Saturday, October 25, 2014

BSO — 2014/10/23-25

This week it's the three B's: Bach, Brahms, and BSO. Bach's solo cantata, "Ich habe genug," was sung by Bryn Terfel with the orchestra. For the Brahms "German Requiem," they were joined by Rosemary Joshua and the Tanglewood Festival Chorus, singing, as always, from memory. This was the second program that Rafael Frühbeck de Burgos was originally scheduled to conduct. Bramwell Tovey, who seems to be well-liked by the chorus, took on the podium duties. Here's what the orchestra's performance detail page has to say about the program and performers:
This program pairs two of the great works for voice and orchestra in the German musical literature. Bach's 1727 cantata for bass soloist and orchestra stands among the best-known of his several hundred works in the genre. Its text (the title translates to "I have enough") refers to the sustaining power of faith in the hour of death. A German Requiem, Brahms's largest work, originated with music he wrote following Robert Schumann's attempted suicide in 1854 and evidently was also connected with the death of the composer's own mother. The result is an utterly personal, scarcely ceremonial Requiem for soprano and baritone soloists, chorus, and orchestra, episodically setting texts from the Bible. Its "German"-ness derives partly from the fact that, unlike the traditional Latin Requiem text, Brahms used Martin Luther's German translations of scripture. Bryn Terfel, who has previously appeared with the orchestra at Tanglewood and in gala Symphony Hall concerts, here makes his BSO subscription series debut. Acclaimed British soprano Rosemary Joshua makes her BSO debut in the German Requiem.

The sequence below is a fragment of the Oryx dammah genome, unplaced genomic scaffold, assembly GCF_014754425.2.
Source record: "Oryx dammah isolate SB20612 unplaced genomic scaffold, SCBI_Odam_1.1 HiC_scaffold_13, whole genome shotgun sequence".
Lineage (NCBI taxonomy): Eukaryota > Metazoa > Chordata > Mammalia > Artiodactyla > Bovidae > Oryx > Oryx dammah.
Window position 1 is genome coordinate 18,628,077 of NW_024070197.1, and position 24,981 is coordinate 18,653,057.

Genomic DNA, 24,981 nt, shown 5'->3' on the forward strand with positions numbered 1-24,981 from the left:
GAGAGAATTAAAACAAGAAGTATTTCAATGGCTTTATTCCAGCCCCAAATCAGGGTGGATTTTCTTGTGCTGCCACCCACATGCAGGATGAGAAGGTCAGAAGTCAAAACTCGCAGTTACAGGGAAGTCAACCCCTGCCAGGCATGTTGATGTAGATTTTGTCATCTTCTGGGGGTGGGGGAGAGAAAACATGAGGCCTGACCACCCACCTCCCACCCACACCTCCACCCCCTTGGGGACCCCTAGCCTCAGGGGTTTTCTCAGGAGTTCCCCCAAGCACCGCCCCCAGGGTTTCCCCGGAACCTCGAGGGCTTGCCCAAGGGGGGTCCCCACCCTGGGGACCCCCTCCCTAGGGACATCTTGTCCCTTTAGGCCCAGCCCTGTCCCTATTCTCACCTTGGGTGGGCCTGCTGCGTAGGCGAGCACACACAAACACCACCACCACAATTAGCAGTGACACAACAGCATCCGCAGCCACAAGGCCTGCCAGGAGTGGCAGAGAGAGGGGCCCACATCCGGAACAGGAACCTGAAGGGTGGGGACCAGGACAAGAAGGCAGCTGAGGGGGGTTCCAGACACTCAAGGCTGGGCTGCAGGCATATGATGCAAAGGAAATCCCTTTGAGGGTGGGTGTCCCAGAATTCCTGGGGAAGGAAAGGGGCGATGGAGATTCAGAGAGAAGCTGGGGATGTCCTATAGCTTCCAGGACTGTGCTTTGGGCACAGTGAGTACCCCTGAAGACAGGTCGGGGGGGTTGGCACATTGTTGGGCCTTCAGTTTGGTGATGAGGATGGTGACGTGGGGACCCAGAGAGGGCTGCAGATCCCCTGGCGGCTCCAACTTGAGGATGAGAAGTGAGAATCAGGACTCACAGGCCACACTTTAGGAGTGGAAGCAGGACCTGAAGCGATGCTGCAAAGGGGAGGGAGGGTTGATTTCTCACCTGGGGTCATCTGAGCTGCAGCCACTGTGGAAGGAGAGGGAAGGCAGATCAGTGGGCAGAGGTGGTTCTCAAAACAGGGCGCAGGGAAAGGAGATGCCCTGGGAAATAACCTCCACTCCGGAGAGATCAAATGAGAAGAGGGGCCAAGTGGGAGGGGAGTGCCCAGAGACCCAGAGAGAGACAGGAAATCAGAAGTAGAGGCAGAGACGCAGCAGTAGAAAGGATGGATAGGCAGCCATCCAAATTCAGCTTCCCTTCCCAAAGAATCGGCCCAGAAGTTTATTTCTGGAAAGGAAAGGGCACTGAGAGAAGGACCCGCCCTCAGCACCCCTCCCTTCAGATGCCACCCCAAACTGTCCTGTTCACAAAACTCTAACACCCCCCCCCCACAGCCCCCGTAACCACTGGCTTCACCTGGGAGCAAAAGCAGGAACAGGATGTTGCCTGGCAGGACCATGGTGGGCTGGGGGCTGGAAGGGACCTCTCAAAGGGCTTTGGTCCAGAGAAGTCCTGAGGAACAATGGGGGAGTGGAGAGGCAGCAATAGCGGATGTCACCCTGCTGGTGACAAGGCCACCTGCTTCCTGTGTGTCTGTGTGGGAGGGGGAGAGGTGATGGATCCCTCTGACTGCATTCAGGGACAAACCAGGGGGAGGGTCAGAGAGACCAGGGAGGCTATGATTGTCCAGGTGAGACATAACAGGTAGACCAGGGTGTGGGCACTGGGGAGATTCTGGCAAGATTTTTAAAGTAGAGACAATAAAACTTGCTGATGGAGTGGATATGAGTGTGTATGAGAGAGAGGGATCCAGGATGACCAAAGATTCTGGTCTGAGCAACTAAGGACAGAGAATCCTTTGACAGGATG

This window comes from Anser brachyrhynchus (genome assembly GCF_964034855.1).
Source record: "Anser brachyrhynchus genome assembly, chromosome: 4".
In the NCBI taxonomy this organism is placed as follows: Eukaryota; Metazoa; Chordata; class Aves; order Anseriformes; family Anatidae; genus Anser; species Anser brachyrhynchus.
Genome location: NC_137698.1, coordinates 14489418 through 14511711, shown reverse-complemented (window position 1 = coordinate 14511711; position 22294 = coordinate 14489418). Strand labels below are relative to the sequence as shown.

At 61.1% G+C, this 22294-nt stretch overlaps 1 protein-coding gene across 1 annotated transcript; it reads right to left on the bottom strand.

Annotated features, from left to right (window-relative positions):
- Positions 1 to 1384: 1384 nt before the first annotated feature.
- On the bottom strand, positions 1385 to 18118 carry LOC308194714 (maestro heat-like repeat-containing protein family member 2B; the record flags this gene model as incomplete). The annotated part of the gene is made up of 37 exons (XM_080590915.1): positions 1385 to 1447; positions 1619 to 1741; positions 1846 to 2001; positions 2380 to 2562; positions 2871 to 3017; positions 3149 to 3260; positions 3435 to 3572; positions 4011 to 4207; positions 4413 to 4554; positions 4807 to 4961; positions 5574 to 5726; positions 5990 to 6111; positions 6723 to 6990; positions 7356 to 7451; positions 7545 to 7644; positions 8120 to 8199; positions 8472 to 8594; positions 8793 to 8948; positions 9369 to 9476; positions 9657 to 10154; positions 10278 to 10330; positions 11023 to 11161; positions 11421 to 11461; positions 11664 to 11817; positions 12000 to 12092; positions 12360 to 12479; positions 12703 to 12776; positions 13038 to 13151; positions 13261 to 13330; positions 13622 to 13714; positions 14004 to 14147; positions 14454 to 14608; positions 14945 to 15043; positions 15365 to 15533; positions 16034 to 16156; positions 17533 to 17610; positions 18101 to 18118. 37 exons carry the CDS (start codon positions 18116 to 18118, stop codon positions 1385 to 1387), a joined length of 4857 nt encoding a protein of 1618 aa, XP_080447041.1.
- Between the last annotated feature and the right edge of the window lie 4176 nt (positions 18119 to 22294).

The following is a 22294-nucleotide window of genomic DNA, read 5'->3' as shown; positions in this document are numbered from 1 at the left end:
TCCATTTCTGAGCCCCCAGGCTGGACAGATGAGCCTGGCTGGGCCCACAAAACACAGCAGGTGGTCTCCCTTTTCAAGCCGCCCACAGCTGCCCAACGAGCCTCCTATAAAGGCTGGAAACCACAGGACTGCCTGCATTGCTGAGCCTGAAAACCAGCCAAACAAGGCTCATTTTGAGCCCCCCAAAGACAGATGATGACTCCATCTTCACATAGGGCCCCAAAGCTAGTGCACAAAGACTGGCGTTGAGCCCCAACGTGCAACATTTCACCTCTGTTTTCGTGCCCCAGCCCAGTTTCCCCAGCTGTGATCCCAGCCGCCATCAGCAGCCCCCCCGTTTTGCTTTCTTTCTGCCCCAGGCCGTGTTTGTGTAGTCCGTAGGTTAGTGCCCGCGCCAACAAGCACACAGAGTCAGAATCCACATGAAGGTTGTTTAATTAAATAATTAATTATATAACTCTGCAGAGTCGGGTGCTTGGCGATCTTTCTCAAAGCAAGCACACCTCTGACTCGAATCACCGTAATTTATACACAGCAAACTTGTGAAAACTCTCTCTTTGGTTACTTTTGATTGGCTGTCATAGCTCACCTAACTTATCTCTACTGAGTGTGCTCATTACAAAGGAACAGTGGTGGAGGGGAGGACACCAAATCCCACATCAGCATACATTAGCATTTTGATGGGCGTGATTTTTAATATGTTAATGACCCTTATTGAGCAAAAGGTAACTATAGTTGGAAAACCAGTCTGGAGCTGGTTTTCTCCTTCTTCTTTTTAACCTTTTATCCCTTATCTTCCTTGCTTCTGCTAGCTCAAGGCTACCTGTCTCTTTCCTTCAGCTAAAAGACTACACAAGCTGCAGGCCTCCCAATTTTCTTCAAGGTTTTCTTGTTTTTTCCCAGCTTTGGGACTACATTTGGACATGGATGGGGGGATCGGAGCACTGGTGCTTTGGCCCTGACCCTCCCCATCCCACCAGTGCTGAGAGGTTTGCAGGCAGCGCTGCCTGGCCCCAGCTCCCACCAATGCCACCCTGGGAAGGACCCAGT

The page also contains the usual sorts of links to audio, program notes, and performer bios.

The Globe reviewer was very pleased with the performance, and the somewhat more detailed review in the Boston Musical Intelligencer was also highly laudatory. I was there on Thursday, and I think both reviews are good. I'd underline that I thought the various sections of the orchestra played their parts very clearly: Maestro Tovey kept the forces well-balanced.

Brahms is not my favorite composer, but this piece, especially as performed on Thursday, is worth hearing. The concert was an appropriate anticipation of All Souls Day, November 2, as well as an appropriate memorial to Maestro Frühbeck, as pointed out in the Intelligencer. So I recommend listening in over WCRB this evening or November 3 at 8:00 p.m. And visit their BSO page for all the links that you can find there.

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